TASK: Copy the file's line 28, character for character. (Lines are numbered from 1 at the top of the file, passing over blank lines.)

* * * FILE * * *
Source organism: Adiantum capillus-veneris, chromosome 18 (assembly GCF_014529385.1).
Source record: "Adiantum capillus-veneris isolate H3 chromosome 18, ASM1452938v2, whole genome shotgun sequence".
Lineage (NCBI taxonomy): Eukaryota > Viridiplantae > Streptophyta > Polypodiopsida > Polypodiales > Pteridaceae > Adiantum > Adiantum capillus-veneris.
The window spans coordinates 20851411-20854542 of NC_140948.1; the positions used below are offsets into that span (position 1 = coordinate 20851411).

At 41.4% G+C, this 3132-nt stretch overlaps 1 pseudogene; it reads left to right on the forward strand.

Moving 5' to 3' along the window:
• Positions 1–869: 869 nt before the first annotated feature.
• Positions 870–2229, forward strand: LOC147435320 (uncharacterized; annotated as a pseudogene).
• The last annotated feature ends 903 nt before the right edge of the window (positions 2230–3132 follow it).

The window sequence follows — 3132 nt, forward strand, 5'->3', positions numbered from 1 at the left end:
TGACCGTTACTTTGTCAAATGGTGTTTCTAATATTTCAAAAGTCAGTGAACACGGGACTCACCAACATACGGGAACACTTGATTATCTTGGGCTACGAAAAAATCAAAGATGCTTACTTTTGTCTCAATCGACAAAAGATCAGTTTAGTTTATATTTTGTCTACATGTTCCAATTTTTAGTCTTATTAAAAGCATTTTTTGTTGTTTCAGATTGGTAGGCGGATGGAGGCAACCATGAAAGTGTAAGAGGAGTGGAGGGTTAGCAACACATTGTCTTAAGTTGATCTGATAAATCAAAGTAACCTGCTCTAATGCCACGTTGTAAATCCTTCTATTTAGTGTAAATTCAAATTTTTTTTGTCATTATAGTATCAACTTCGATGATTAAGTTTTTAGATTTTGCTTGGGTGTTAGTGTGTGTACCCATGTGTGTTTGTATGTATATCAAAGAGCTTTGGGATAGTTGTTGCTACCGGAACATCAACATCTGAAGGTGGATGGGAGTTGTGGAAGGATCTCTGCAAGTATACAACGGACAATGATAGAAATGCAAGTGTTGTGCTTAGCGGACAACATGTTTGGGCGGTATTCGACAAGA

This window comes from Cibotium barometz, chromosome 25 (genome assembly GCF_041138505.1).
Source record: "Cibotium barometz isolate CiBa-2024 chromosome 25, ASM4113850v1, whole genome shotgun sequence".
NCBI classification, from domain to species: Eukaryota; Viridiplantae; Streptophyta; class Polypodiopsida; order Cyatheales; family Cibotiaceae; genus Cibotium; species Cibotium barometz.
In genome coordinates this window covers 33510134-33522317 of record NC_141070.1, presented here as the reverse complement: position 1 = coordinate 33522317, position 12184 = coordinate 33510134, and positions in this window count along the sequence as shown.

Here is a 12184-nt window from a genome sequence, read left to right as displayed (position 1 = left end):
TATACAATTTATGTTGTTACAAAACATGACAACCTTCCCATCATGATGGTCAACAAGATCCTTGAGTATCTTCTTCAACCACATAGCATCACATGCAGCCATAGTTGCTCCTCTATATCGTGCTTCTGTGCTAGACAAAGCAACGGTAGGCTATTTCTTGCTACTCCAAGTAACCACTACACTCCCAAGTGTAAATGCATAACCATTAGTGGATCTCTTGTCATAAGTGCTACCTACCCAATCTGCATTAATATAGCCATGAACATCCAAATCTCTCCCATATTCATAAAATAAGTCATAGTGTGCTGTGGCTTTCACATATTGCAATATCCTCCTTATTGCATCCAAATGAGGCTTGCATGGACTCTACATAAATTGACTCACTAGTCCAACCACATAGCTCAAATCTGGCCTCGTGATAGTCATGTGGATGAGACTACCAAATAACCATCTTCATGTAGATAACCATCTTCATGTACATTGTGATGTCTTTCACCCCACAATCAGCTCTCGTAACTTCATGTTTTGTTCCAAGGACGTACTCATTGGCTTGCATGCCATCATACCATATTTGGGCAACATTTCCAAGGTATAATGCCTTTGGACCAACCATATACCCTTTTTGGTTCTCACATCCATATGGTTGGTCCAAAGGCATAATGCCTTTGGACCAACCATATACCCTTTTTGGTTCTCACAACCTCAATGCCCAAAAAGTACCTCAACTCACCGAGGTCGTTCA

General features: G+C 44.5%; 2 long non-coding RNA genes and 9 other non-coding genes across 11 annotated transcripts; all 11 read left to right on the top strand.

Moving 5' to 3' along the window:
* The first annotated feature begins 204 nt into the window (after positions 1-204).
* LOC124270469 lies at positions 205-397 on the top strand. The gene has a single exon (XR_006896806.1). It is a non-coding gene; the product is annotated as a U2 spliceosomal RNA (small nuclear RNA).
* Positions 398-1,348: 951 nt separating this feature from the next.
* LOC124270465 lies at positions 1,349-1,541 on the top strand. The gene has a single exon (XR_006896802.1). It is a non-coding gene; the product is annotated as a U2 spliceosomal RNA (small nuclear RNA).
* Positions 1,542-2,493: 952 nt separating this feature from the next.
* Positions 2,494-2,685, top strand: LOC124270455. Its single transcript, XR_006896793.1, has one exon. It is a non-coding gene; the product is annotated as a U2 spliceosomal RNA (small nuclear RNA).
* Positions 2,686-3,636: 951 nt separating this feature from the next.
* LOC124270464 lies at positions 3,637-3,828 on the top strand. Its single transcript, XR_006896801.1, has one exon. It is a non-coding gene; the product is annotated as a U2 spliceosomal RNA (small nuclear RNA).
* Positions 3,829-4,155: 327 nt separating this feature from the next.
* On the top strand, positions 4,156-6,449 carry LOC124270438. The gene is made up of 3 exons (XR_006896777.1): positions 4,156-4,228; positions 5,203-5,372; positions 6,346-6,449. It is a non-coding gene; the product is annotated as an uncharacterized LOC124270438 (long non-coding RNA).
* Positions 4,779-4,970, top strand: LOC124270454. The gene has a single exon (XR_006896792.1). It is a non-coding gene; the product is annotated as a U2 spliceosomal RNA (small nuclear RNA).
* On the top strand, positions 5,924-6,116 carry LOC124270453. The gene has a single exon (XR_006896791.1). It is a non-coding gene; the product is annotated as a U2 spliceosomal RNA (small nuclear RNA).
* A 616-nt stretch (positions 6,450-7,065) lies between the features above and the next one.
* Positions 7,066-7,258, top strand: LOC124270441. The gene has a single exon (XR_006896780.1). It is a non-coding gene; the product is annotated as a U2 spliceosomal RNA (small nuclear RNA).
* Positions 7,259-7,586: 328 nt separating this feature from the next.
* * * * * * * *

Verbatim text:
* Positions 3,829-4,155: 327 nt separating this feature from the next.